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CBS Won't Pay Les Moonves' $120M Severance Package After Sexual Misconduct Probe

The company's board of directors determined the disgraced former executive's firing was justified. 

By Sharon Lynn Pruitt

After an extensive investigation, CBS has determined that former CEO Les Moonves was fired with just cause and, as a result, he will not be awarded the $120 million severance package he stood to pocket.

Moonves stepped down in September amid claims of repeated sexual misconduct, prompting the network to launch an investigation into his conduct while they held off on delivering the multi-million dollar payment. Lawyers hired to conduct the independent investigation concluded that the ousted CEO repeatedly engaged in sexual misconduct and then attempted to hinder their investigation by destroying evidence, according to an early version of their report obtained by The New York Times. After holding several meetings to discuss investigators’ findings, CBS’ board of directors determined on Monday that Moonves violated the company’s policies and was rightfully terminated, thus making him ineligible to receive any severance pay, The New York Times reports.

“We have determined that there are grounds to terminate for cause, including his willful and material misfeasance, violation of company policies and breach of his employment contract, as well as his willful failure to cooperate fully with the company’s investigation,” the board said in a statement obtained by The New York Times.

Following the publication of a report in The New Yorker detailing the sexual misconduct accusations of numerous women, Moonves admitted to having what he considered consensual encounters with three of his accusers, but largely denied the sexual misconducts allegations against him, describing them as “appalling” and “untrue.”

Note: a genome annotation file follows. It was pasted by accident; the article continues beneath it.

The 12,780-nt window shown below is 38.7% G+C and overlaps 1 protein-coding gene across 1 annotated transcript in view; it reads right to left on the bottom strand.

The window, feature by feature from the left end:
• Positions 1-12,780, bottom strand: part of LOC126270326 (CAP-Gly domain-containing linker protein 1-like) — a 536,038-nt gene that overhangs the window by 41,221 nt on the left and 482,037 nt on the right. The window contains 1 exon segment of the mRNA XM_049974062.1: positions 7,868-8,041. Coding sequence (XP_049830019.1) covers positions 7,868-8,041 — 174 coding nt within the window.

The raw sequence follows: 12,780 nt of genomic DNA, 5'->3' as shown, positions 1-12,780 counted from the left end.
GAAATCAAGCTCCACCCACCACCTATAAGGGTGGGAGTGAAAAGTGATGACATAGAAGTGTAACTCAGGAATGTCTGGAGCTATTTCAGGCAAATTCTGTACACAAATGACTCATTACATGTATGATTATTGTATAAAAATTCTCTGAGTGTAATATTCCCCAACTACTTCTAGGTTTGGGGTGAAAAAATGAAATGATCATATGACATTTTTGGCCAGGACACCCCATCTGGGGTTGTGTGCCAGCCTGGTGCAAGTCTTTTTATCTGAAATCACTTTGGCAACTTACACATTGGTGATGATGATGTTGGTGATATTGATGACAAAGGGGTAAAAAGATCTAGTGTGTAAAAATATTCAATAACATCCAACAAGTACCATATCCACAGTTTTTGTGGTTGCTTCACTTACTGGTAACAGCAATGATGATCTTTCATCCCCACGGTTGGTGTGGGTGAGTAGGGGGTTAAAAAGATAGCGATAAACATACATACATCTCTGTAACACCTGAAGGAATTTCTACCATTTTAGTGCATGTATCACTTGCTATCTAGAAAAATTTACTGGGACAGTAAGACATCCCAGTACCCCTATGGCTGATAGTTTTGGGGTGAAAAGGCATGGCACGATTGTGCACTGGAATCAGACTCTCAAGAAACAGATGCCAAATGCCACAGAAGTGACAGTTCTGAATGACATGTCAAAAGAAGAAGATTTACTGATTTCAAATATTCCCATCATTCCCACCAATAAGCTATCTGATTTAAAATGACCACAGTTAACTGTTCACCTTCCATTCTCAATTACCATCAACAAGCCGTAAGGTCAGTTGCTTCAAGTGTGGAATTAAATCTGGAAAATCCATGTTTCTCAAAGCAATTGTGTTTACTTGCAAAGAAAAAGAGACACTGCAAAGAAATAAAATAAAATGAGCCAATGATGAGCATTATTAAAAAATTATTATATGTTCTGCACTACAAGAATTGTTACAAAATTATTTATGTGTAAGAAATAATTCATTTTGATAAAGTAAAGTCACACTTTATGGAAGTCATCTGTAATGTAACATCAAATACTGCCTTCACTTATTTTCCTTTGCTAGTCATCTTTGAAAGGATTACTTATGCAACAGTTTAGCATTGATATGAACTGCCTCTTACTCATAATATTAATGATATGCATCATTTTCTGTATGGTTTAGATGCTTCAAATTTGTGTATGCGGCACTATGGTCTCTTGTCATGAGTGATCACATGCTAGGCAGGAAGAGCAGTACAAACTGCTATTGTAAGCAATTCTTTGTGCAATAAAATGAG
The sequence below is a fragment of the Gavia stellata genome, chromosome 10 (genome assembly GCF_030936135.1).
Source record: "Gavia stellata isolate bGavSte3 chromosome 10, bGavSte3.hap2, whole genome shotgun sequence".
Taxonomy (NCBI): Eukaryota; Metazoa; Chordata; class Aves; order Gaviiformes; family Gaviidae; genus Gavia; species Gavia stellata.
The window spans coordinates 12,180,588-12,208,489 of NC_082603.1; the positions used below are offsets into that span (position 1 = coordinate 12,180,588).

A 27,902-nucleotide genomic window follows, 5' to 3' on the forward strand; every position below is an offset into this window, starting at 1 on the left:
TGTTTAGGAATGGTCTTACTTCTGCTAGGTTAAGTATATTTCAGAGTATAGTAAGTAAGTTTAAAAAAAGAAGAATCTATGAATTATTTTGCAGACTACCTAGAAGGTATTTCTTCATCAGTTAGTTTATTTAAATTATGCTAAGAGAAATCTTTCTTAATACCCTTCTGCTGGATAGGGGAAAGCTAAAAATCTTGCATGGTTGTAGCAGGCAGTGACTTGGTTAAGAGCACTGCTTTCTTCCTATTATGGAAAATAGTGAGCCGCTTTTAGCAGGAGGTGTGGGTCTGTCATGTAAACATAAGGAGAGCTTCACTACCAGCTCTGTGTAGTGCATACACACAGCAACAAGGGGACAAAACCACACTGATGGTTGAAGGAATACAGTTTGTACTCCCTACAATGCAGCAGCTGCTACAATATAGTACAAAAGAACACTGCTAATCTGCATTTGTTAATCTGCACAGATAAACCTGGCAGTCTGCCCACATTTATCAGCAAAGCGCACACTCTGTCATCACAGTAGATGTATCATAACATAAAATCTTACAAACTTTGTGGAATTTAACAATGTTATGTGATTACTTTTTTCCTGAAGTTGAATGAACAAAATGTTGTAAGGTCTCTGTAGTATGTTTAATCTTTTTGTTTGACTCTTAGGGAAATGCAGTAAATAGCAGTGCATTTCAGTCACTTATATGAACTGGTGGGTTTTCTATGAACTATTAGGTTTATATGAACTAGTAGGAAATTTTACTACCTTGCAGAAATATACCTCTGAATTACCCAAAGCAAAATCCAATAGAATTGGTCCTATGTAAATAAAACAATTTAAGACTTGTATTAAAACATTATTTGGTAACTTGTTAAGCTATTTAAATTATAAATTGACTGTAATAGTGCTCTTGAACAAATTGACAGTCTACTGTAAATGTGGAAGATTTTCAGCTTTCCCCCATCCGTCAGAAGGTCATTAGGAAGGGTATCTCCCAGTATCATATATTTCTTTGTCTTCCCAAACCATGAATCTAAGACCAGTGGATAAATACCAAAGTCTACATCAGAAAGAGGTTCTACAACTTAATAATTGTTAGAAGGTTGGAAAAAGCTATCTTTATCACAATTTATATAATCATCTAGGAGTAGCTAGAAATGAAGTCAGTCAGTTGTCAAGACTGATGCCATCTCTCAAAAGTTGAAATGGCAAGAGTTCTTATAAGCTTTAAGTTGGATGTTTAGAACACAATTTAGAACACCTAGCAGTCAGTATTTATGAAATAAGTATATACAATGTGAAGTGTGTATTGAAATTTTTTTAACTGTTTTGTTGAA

Andrew Levander, a lawyer representing Moonves, called CBS’ recent ruling “foreordained” and “without merit” in a statement issued to The Times.

“Consistent with the pattern of leaks that have permeated this ‘process,’ the press was informed of these baseless conclusions before Mr. Moonves, further damaging his name, reputation, career and legacy,” Levander said. “Mr. Moonves vehemently denies any nonconsensual sexual relations and cooperated extensively and fully with investigators.”

Investigators found that Moonves engaged in “multiple acts of serious nonconsensual sexual misconduct in and outside of the workplace, both before and after he came to CBS in 1995,” according to the report obtained by The Times. Moonves had “transactional” sexual encounters and had a specific employee “on call” to perform oral sex, investigators said. Moonves called it consensual.

The former CBS boss was also “evasive and untruthful” during the course of the investigation, and obstructed their work by deleting damning text messages, investigators said. Moonves again denied as much, issuing a statement to The Times via his lawyer claiming that he “cooperated extensively and fully with investigators.”

Despite what appears to be an end to the Moonves saga, CBS remains a network steeped in controversy. Actress Eliza Dushku was allegedly written off of the show “Bulls” after reporting the harassment she endured at the hands of her co-star, actor Michael Weatherly, according to a recent report in The New York Times. CBS reportedly paid Dushku a $9.5 million confidential settlement following a mediation process.

[Photo: Getty Images]

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